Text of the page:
In July 1944, the U. S. Geological Survey examined drill holes, at least 6 prospect pits, and placer cuts on Mason Creek between Henderson and Buster Creeks in search of the bedrock source of the placer cassiterite (Chapman and others, 1963). The placer workings just below Henderson Creek appear to have been limited to the modern creek gravel deposits, although it is possible that some bench gravel was mined. The ground that was mined near Henderson Creek was as much as 800 feet long, at least 100 feet wide, and 5 to 8 feet thick,. However, the Survey's panned-concentrate samples from sluice box tailraces yielded only 2 small gold flakes and no cassiterite or magnetite. Several other panned concentrates from abandoned workings contained no cassiterite and only a little gold. A prospector reported that bench ground on the west side of Mason Creek contained 15 cents per square foot (0.004 ounce per square foot) in coarse gold, with some richer spots (Chapman and others, 1963).
Jacob Berry and Robert Spitzer located claims on Mason Creek in 1965 (Kardex file 047-0096; unpublished record, Alaska Division of Mining, Land & Water), Harold and Janet Gillam located 13 state mining claims on Mason and Henderson creeks in 1981, and in 1982 spent 69 days rebuilding a trail to the claims and digging prospect pits to define the placer pay streak. They(?) maintained 12 to 13 mining claims from 1983 to 1995. There is no information after 1955.
Geologic map unit (-153.377725674994, 65.2259508804732)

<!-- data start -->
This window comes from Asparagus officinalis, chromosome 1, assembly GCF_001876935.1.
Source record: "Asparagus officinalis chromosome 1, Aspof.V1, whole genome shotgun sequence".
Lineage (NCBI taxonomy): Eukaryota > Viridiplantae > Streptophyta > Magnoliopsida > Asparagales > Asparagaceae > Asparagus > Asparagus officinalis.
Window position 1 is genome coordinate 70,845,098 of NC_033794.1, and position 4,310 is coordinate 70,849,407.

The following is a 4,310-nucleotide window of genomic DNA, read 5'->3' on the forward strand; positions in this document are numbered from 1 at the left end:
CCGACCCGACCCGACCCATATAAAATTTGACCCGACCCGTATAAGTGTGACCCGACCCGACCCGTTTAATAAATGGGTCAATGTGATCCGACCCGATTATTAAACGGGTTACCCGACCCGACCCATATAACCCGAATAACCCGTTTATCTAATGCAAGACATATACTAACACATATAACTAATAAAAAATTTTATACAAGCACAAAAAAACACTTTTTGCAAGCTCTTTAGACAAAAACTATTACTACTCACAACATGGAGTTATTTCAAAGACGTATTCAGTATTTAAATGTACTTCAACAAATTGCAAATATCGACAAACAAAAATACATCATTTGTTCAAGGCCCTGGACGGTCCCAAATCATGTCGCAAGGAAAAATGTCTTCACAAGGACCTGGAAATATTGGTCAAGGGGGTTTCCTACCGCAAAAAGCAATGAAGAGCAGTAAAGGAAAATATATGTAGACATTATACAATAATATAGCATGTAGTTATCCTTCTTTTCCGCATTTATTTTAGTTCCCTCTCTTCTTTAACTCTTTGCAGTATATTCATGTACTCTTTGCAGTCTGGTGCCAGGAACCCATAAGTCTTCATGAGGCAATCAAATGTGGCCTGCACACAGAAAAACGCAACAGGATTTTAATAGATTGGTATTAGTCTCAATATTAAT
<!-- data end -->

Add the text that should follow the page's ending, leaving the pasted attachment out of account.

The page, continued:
Mineral deposit model Placer Au(-Sn) (Cox and Singer, 1986; model 39a)
Mineral deposit model number 39a
Age of mineralization Quaternary.

Production and reserves

Workings or exploration
Prospecting and small-scale mining began in 1908 on Mason Creek. During 1908 gold worth $700 (about 34 ounces) was recovered at the mouth of Buster (Last Chance) Creek, where the gravels were as much as 7 feet thick (Maddren, 1910 [B 410]). Placer gold in pellets about the size of bird shot were reported from the head of Mason Creek (Maddren, 1909). The gold was localized in the bottom few inches of the gravel and upper few feet of bedrock (Chapman and others, 1963). In 1917, a hydraulic plant was installed in an area where the placer ground was 12 to 20 feet thick. The unfrozen wash gravels on the benches bordering the creek remained relatively unprospected (Martin, 1919). In 1918, a small amount of cassiterite was recovered along with gold during placer mining (Martin, 1920). A hydraulic plant was operated by Warren and Ferrell in 1926 and they reported pay gravel on the stream benches (Wimmler, 1927). Warren and Ferrell ground sluiced and shoveled gravels on a bench near the lower end of Mason Creek (Wimmler, 1929). The mined bench lies 200 to 300 feet above the level of the modern creek. The bench was said to be extensive, to contain good average gold content, and to be up to 1,500 feet wide. A good water supply was obtained by a ditch from upper Mason Creek and the partners claimed good potential for a dredge operation. Several rows of prospect shafts were put down in the creek bed from a point 2 miles from Mason Slough upstream for 3.5 miles. In this area, the deposit reportedly is 500 to 600 feet wide with an average thickness of 15 feet, about half of which is muck. The ground is mostly frozen, with some thawed channels and easily washed clay overlying bedrock. John Minook also did a little mining on Mason Creek with the aid of an automatic dam (Wimmler, 1929). Prospecting continued from 1929 to 1932 and another hydraulic system was installed at one site on Mason Creek. Exploratory drilling was done near the mouth of Buster Creek in 1941 and 1942 (Chapman and others, 1963).